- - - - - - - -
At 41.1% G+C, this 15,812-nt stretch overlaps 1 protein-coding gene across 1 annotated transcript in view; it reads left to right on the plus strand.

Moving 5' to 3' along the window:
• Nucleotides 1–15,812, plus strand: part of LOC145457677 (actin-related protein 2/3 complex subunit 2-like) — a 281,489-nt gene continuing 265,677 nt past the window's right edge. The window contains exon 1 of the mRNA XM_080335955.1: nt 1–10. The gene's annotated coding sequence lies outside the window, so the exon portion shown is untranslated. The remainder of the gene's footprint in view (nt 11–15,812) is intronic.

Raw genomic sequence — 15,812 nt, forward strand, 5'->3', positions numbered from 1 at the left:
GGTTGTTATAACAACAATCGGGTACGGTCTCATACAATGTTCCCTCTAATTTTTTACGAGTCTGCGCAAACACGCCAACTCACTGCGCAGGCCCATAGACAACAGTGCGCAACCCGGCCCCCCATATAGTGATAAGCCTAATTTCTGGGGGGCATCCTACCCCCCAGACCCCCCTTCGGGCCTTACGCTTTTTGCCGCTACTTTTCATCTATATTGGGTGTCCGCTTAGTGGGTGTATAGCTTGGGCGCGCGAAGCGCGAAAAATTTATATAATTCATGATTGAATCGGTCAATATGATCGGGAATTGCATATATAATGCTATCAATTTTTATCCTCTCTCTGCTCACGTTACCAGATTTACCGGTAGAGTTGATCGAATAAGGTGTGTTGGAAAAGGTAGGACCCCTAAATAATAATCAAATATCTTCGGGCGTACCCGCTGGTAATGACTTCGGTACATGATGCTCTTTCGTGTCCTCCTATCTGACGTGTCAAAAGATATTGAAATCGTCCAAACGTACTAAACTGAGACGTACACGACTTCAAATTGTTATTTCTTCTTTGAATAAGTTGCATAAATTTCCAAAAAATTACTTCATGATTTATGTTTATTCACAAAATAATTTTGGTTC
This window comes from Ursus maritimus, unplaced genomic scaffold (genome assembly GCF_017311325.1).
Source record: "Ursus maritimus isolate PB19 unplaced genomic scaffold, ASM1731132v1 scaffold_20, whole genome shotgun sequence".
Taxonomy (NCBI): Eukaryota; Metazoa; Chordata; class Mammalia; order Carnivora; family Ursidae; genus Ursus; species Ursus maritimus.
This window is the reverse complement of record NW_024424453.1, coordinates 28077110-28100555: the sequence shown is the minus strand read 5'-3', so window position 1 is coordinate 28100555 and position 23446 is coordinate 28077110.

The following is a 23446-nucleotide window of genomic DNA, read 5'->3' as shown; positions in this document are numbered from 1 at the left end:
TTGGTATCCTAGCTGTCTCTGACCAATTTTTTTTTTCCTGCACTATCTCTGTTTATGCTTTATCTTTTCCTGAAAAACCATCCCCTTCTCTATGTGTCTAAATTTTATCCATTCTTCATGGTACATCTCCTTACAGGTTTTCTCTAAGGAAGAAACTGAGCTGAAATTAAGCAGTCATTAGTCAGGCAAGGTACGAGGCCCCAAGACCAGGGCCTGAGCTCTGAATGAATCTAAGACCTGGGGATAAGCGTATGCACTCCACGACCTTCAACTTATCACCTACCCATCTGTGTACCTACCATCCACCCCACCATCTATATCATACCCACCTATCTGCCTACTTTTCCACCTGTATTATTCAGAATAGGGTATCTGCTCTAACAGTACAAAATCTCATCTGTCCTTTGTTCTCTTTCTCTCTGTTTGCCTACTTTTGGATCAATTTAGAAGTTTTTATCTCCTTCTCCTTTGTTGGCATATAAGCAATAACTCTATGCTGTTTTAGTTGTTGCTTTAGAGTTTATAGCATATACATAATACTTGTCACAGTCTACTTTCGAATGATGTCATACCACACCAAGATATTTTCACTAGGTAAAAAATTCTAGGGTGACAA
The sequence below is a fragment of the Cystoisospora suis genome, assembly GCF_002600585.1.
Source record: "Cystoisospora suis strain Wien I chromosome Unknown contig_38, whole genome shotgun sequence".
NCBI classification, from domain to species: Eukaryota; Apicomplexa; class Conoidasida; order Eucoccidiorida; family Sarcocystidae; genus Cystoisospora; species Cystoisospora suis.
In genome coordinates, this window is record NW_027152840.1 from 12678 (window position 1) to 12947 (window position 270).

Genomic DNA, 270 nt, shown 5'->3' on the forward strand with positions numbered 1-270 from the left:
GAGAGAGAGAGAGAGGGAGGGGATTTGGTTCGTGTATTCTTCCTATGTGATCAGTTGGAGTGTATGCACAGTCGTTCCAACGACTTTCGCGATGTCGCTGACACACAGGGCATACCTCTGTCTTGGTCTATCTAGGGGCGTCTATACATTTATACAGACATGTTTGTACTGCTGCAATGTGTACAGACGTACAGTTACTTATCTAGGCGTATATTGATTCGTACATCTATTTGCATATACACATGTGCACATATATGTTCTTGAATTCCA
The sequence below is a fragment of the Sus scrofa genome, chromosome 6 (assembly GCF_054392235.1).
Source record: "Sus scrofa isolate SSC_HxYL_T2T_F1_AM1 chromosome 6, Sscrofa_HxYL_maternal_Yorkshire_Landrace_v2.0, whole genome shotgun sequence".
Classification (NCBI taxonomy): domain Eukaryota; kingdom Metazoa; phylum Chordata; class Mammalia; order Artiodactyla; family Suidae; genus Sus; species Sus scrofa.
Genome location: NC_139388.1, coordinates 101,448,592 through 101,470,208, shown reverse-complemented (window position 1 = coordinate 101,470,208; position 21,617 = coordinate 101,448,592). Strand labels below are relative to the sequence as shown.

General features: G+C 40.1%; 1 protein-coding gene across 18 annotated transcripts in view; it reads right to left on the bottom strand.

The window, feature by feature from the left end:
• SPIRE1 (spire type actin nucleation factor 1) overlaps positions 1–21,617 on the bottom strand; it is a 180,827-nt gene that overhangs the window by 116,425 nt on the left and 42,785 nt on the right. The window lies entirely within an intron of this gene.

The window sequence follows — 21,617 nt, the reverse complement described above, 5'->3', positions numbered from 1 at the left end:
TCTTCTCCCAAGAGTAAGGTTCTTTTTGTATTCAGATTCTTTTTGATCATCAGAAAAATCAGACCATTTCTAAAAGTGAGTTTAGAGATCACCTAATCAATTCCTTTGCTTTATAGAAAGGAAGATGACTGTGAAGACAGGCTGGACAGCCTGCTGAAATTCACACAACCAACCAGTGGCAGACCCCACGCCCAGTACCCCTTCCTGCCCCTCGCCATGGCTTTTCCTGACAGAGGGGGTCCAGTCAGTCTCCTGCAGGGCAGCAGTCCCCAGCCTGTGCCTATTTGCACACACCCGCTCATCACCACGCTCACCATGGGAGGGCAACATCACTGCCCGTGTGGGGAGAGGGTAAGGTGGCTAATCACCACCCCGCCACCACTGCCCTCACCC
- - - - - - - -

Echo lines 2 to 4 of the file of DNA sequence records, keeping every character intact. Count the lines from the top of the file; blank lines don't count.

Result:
Moving 5' to 3' along the window:
• Nucleotides 1–15,812, plus strand: part of LOC145457677 (actin-related protein 2/3 complex subunit 2-like) — a 281,489-nt gene continuing 265,677 nt past the window's right edge. The window contains exon 1 of the mRNA XM_080335955.1: nt 1–10. The gene's annotated coding sequence lies outside the window, so the exon portion shown is untranslated. The remainder of the gene's footprint in view (nt 11–15,812) is intronic.

Raw genomic sequence — 15,812 nt, forward strand, 5'->3', positions numbered from 1 at the left: